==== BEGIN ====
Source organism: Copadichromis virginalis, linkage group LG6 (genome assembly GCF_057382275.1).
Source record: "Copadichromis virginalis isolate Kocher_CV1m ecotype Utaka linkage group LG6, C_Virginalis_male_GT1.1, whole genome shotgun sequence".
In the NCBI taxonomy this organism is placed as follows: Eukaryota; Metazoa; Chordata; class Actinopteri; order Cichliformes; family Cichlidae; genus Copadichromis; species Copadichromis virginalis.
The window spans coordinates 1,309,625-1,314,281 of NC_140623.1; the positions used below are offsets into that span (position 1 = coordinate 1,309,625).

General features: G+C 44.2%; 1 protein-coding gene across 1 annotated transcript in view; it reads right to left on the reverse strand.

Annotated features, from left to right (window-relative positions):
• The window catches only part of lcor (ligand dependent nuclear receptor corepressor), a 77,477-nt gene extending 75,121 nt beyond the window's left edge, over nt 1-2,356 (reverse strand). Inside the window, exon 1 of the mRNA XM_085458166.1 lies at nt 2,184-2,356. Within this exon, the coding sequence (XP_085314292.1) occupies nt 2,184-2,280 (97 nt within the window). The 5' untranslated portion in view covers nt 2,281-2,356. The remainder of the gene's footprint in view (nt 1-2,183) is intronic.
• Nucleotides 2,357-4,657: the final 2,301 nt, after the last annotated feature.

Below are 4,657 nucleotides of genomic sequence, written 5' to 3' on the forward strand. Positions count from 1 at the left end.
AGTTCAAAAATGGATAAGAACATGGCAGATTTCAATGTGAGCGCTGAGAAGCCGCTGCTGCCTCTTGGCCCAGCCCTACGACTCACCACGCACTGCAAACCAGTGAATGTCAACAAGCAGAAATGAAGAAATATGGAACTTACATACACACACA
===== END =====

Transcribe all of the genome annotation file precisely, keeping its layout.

Source organism: Copadichromis virginalis, linkage group LG6 (genome assembly GCF_057382275.1).
Source record: "Copadichromis virginalis isolate Kocher_CV1m ecotype Utaka linkage group LG6, C_Virginalis_male_GT1.1, whole genome shotgun sequence".
In the NCBI taxonomy this organism is placed as follows: Eukaryota; Metazoa; Chordata; class Actinopteri; order Cichliformes; family Cichlidae; genus Copadichromis; species Copadichromis virginalis.
The window spans coordinates 1,309,625-1,314,281 of NC_140623.1; the positions used below are offsets into that span (position 1 = coordinate 1,309,625).

General features: G+C 44.2%; 1 protein-coding gene across 1 annotated transcript in view; it reads right to left on the reverse strand.

Annotated features, from left to right (window-relative positions):
• The window catches only part of lcor (ligand dependent nuclear receptor corepressor), a 77,477-nt gene extending 75,121 nt beyond the window's left edge, over nt 1-2,356 (reverse strand). Inside the window, exon 1 of the mRNA XM_085458166.1 lies at nt 2,184-2,356. Within this exon, the coding sequence (XP_085314292.1) occupies nt 2,184-2,280 (97 nt within the window). The 5' untranslated portion in view covers nt 2,281-2,356. The remainder of the gene's footprint in view (nt 1-2,183) is intronic.
• Nucleotides 2,357-4,657: the final 2,301 nt, after the last annotated feature.

Below are 4,657 nucleotides of genomic sequence, written 5' to 3' on the forward strand. Positions count from 1 at the left end.
AGTTCAAAAATGGATAAGAACATGGCAGATTTCAATGTGAGCGCTGAGAAGCCGCTGCTGCCTCTTGGCCCAGCCCTACGACTCACCACGCACTGCAAACCAGTGAATGTCAACAAGCAGAAATGAAGAAATATGGAACTTACATACACACACA